- tell your doctor if you are taking any of the following medications: alfuzosin (Uroxatral); carbamazepine (Carbatrol, Epitol, Tegretol, others), cisapride (Propulsid) (not available in the U.S.); ergot medications such as dihydroergotamine (D.H.E. 45, Migranal), ergotamine (Ergomar, in Cafergot, in Migergot), and methylergonovine (Methergine); lovastatin (Altoprev, Mevacor, in Advicor); lurasidone (Latuda); midazolam (Versed) by mouth; phenobarbital; phenytoin (Dilantin, Phenytek); pimozide (Orap); rifampin (Rifadin, Rimactane, in Rifamate, in Rifater); St. John's wort; sildenafil (only Revatio, brand used for lung disease); simvastatin (Simcor, Zocor, in Vytorin); or triazolam (Halcion). Your doctor will probably tell you not to take elvitegravir, cobicistat, emtricitabine, and tenofovir if you are taking one or more of these medications.
- tell your doctor and pharmacist what other prescription and nonprescription medications, vitamins, nutritional supplements, and herbal products you are taking or plan to take. Be sure to mention any of the following: aminoglycoside antibiotics such as gentamicin; antifungal medications such as itraconazole (Onmel, Sporanox), ketoconazole (Nizoral), and voriconazole (Vfend); antiviral medications such as acyclovir (Sitavig, Zovirax), adefovir (Hepsera), cidofovir, ganciclovir (Cytovene), valacyclovir (Valtrex), and valganciclovir (Valcyte); aspirin and other nonsteroidal anti-inflammatory medications (NSAIDs) such as ibuprofen (Advil, Motrin) and naproxen (Aleve, Naprosyn) atorvastatin (Lipitor, in Caduet); benzodiazepines such as clonazepam (Klonopin), clorazepate (Gen-Xene, Tranxene), diazepam (Diastat, Valium), estazolam, flurazepam, and midazolam given intravenously (into a vein); beta blockers such as metoprolol (Lopressor, Toprol-XL, in Dutoprol) and timolol; bosentan (Tracleer); buspirone; calcium channel blockers such as amlodipine (Norvasc), diltiazem (Cardizem, Diltzac, Tiazac, others), felodipine (Plendil), nicardipine (Cardene), nifedipine (Adalat CC, Afeditab CR, Procardia), and verapamil (Calan, Covera-HS, in Tarka); clarithromycin (Biaxin, in PrevPac); colchicine (Colcrys, Mitagare, in Col-Probenecid); dexamethasone; ethosuximide (Zarontin), fluticasone (Flonase, Flovent, in Advair); oral contraceptives (birth control pills, patch, vaginal ring, or injectable); medications for depression such as amitriptyline, bupropion (Aplenzin, Forfivo XL, Wellbutrin, Zyban), desipramine (Norpramin), imipramine (Tofranil), nortriptyline (Pamelor), paroxetine (Brisdelle, Paxil, Pexeva), and trazodone; other medications for HIV or AIDS including adefovir (Hepsera), cobicistat (Tybost, in Evotaz, in Prezcobix), emtricitabine (Emtriva, in Atripla, in Complera, in Truvada), lamivudine (Epivir, in Combivir, in Epzicom, in Trizivir, others), ritonavir (Norvir, in Kaletra, in Technivie), and tenofovir (Viread, in Atripla, in Complera, in Truvada); medications for irregular heartbeat such as amiodarone (Cordarone, Nexterone, Pacerone), digoxin (Lanoxin), disopyramide (Norpace), flecainide, lidocaine (Xylocaine), mexiletine, propafenone (Rythmol), and quinidine (in Nuedexta); medications that suppress the immune system such as cyclosporine (Gengraf, Neoral, Sandimmune), sirolimus (Rapamune), and tacrolimus (Prograf); oxcarbazepine (Oxtellar XR, Trileptal); perphenazine; quetiapine (Seroquel); phosphodiesterase (PDE5) inhibitors such as sildenafil (Viagra), tadalafil (Adcirca, Cialis), and vardenafil (Levitra, Staxyn); rifabutin (Mycobutin); rifapentine (Priftin); risperidone (Risperdal); salmeterol (Serevent, in Advair); telithromycin (Ketek); thioridazine; warfarin (Coumadin, Jantoven); and zolpidem (Ambien, Edluar, Intermezzo, Zolpimist). Many other medications may also interact with elvitegravir, cobicistat, emtricitabine, and tenofovir, so be sure to tell your doctor about all the medications you are taking, even those that do not appear on this list.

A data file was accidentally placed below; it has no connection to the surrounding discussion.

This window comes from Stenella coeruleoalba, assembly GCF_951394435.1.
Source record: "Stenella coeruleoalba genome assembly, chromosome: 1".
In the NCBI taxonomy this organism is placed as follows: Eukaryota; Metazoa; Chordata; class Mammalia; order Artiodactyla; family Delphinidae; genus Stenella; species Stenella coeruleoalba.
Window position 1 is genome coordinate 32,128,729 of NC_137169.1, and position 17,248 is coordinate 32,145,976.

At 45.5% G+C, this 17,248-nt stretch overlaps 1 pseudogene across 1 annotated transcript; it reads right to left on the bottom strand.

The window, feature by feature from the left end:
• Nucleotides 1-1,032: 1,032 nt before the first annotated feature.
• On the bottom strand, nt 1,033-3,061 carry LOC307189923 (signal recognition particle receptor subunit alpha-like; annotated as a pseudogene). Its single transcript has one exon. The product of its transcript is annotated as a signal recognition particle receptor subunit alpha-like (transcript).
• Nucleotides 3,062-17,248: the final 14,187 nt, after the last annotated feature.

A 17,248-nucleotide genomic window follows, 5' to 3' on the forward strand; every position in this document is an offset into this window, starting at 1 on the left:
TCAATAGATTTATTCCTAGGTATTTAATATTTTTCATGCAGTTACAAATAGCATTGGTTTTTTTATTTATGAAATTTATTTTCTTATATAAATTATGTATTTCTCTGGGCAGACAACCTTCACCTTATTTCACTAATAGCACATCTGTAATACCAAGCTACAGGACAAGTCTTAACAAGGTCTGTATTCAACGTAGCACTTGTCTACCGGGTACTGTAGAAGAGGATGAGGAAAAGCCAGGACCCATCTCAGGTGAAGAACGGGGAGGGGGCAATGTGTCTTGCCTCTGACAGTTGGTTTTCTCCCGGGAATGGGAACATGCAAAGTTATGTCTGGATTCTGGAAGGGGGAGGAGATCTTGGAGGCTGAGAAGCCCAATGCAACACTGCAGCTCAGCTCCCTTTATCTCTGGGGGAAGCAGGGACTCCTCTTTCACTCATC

- if you are taking antacids (Maalox, Mylanta, Tums, others), take them 2 hours before or 2 hours after elvitegravir, cobicistat, emtricitabine, and tenofovir.
- tell your doctor if you have or have ever had the conditions mentioned in the IMPORTANT WARNING section, any type of infection that does not go away or that comes and goes such as tuberculosis (TB; a type of lung infection) or cytomegalovirus (CMV; a viral infection that may cause symptoms in patients with weak immune systems), or kidney disease.
- tell your doctor if you are pregnant, plan to become pregnant, or are breastfeeding. If you become pregnant while taking elvitegravir, cobicistat, emtricitabine, and tenofovir, call your doctor. You should not breastfeed if you are infected with HIV or if you are taking elvitegravir, cobicistat, emtricitabine and tenofovir.